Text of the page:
For the longest time, I watched the classic show, "Three's Company" and thought it was a rather corny show with poor acting. Then, one night a revelation came to me. I thought about how dramatically music changed during the 60's and 70's. There is not much question in my mind that the influence of hallucinogens and other consciousness-altering substances is responsible for this musical evolution. Sure, drugs have been used by musicians long before this period in time, but it wasn’t until the psychedelic experience really started penetrating the fabric of society that revolutionary musicians began to emerge. Pink Floyd, The Doors, Jimi Hendrix, and the later works of The Beatles, just to name a few.

I always realized this about music, but never considered the application to television. Three's Company came on the air in the late 70's. When I first started watching it on Nick at Night, (as I was not alive in the seventies) as I mentioned above, I thought the acting was pretty weak; it almost seemed as if they weren't really acting at all. Then it hit me, they're not acting! The actors and actresses on the show; John Ritter, Joyce DeWitt, Suzanne Somers, Don Knotts, etc. were all given all of the free drugs they wanted, and then were thrown on to a stage together and set free to do or say whatever they wanted. There is no doubt that there was a script for the show, but the influence of the drugs created a unique aspect of improvisation, as an experiment to observe the effects of psychoactives on television-based entertainment. The name of John Ritter's character 'Jack Tripper' itself hints at this.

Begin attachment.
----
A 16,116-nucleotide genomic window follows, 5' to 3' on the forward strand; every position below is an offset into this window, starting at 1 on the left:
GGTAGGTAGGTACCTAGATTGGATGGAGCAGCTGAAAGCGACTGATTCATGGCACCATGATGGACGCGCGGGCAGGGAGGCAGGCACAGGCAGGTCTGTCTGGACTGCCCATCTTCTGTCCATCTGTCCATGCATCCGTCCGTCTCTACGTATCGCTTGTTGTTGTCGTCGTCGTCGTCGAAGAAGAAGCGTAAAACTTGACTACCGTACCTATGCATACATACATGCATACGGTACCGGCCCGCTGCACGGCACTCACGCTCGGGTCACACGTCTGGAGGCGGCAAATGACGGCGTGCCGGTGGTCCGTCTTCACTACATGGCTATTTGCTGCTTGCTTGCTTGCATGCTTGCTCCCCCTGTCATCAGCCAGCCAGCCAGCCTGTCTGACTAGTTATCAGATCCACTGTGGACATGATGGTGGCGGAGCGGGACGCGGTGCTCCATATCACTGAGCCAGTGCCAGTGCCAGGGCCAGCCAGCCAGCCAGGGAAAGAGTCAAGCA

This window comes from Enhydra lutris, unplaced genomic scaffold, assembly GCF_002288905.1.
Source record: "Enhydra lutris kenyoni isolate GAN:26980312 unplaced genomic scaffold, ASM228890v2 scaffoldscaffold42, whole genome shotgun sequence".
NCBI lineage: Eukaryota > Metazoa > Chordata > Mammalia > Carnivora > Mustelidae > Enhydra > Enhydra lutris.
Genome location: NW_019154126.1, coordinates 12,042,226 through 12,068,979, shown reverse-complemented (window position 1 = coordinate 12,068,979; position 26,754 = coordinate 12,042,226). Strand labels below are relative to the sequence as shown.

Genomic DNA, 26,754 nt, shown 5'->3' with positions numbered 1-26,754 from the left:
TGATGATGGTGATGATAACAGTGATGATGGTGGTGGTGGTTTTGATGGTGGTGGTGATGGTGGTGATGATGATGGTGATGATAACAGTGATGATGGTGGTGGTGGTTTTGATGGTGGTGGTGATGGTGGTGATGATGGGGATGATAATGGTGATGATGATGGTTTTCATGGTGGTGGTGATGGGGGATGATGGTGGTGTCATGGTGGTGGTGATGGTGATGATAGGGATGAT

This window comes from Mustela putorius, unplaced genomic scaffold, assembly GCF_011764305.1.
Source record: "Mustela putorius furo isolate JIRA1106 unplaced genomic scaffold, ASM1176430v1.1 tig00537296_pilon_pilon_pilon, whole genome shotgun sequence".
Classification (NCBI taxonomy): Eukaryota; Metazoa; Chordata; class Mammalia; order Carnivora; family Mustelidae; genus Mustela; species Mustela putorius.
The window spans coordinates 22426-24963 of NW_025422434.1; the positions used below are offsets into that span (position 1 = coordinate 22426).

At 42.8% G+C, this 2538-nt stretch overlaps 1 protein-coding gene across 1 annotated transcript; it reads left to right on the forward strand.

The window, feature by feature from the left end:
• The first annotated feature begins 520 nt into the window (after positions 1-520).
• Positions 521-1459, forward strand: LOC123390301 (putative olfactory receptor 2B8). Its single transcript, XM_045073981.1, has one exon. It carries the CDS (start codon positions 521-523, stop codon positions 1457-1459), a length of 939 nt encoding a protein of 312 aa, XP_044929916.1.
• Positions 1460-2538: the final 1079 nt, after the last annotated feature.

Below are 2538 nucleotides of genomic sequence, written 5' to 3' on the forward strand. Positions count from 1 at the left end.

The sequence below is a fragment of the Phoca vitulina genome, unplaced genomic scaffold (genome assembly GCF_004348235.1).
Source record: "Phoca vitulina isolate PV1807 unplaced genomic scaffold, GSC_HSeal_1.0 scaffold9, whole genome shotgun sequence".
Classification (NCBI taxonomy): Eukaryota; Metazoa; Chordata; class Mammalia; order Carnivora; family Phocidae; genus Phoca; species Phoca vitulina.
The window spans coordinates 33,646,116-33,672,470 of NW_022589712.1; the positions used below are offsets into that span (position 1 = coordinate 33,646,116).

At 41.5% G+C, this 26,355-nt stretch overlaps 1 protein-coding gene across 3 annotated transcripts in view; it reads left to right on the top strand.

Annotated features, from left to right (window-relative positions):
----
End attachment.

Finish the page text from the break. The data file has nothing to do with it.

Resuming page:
When watching the show, with this information, you can clearly see signs of drug use in the way the actors/actresses move and talk, in their facial expressions, things they say, and their behavior in general. Sometimes, it's so obvious; you can even detect the exact drug being used. Don Knotts appears to be mostly influenced by cocaine, or possibly amphetamines, while John Ritter appears to be more inclined to common hallucinogens like psilocybin mushrooms and LSD. There are many specific examples of this that can be seen when watching the show. It's really something you must see for yourself, but if you watch this show, with the information I've presented in mind, you will see exactly what I'm talking about. Just watch, and see for yourself, it's no joke! Yes, this is just a theory, and I certainly have no proof, but I definitely believe there is compelling evidence to support what I'm saying. You may completely disagree with me. I could be wrong. Just think about these things the next time you hear that familiar little jingle, "Come and knock on our door. We've been waiting for you-" Well, you know the rest. I should also mention that this theory can be more clearly observed in some episodes than it can in others. On a final note, God bless John Ritter. He will be missed.